The duty-free shop in Sanya, Hainan
Hainan, long known as the Hawaii of China, takes on a new identity from tomorrow as a shopping paradise.
But unlike most countries that pitch their shopping to foreign tourists, it is aiming to woo a bigger market – mainland travelers.

The island’s duty-free rebates to foreigners will now be offered to domestic tourists.

A total of 18 items will be exempted from consumption and business taxes and will retail at 70 percent of their original prices.

A mainland tourist will not need to pay taxes on items totaling no more than 5,000 yuan (HK$5,945) for a single trip, and can enjoy duty-free shopping up to twice a year.

The goods include watches, perfume, makeup, pens, eyewear, scarves, ties, clothes, shoes, belts, bags, candies, sporting goods, and leather, woolen and cotton products,

The aim is to attract more tourists to Hainan and boost consumption.

Paul Tse Wai-chun said he does not think the move will affect Hong Kong’s reputation as a shopping paradise in Asia.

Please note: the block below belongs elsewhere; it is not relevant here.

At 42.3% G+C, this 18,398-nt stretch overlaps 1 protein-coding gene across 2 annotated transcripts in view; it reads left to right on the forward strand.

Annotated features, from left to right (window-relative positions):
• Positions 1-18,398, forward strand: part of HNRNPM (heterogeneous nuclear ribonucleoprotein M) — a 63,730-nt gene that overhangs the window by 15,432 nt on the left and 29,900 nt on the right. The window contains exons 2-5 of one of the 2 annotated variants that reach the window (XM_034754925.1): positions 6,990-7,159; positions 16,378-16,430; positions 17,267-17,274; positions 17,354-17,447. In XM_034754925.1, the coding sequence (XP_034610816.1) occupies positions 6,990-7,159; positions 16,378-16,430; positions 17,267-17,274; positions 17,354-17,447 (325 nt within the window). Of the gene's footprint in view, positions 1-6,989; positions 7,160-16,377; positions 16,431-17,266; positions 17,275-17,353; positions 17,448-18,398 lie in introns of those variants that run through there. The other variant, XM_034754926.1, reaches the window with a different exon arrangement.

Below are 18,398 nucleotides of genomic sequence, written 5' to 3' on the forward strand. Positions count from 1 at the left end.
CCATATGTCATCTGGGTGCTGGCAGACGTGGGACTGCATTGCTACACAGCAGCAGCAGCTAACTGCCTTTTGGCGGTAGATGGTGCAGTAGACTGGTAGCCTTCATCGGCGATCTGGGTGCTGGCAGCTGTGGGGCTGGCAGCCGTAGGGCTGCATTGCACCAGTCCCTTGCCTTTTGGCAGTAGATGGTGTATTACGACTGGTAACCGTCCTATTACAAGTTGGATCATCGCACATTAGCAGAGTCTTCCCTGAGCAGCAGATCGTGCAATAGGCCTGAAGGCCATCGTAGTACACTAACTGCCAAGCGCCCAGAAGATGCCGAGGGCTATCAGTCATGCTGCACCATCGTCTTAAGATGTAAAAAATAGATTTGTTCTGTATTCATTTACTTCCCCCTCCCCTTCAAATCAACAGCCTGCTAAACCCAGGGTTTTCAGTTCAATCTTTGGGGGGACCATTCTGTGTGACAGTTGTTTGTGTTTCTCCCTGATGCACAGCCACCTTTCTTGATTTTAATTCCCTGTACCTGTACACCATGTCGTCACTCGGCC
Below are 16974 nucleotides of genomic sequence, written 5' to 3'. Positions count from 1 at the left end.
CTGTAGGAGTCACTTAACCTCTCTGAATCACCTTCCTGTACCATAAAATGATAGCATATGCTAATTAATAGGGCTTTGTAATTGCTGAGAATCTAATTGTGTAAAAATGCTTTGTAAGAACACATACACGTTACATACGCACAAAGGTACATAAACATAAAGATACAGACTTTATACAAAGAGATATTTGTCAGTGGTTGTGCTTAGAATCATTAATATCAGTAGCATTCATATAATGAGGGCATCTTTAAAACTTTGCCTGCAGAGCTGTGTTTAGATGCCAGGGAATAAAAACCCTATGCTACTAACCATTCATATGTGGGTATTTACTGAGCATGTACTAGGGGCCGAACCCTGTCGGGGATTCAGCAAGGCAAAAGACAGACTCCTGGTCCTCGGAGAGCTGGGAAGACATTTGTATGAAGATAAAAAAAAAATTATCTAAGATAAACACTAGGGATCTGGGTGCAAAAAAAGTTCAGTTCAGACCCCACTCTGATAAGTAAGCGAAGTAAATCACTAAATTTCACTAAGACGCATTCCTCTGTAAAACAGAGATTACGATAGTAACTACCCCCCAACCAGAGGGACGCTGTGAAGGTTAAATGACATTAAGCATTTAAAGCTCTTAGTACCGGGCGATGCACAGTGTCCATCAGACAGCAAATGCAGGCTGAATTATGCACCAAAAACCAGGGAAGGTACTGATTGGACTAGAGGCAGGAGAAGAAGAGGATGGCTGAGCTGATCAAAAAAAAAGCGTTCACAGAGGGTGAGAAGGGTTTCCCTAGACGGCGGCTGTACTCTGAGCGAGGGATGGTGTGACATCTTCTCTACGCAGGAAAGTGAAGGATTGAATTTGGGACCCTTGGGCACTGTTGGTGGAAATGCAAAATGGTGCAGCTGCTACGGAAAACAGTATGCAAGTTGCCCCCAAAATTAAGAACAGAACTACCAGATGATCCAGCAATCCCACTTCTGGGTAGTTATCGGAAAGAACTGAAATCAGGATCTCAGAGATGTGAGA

The tourism lawmaker said there are still some restrictions in Hainan while Hong Kong has a lot of international brand-name stores that are an attraction for mainland tourists.

"We also provide good customer services," he said.

Travel Industry Council executive director Joseph Tung Yao-chung said Hong Kong and Hainan offer different markets for mainlanders. "They come to Hong Kong to buy brand- name products. And they have confidence in the quality of products sold in Hong Kong," he said.

The Hainan arrangement was introduced after Beijing implemented a tax-refund program in January that allows foreign tourists, as well as Hong Kong, Macau and Taiwan residents, to obtain tax rebates of 11 percent.

Local travel agencies said there have been no obvious increase in the number of people joining Hainan tours.

"I think Hainan is a place for sightseeing instead of shopping," China Travel Service general manager Ng Hi-on said.

Lee Chung-ming, a Hong Kong resident, agrees. "Hainan is a beautiful place. I think I would go there for the scenery rather than the tax refund," he said.

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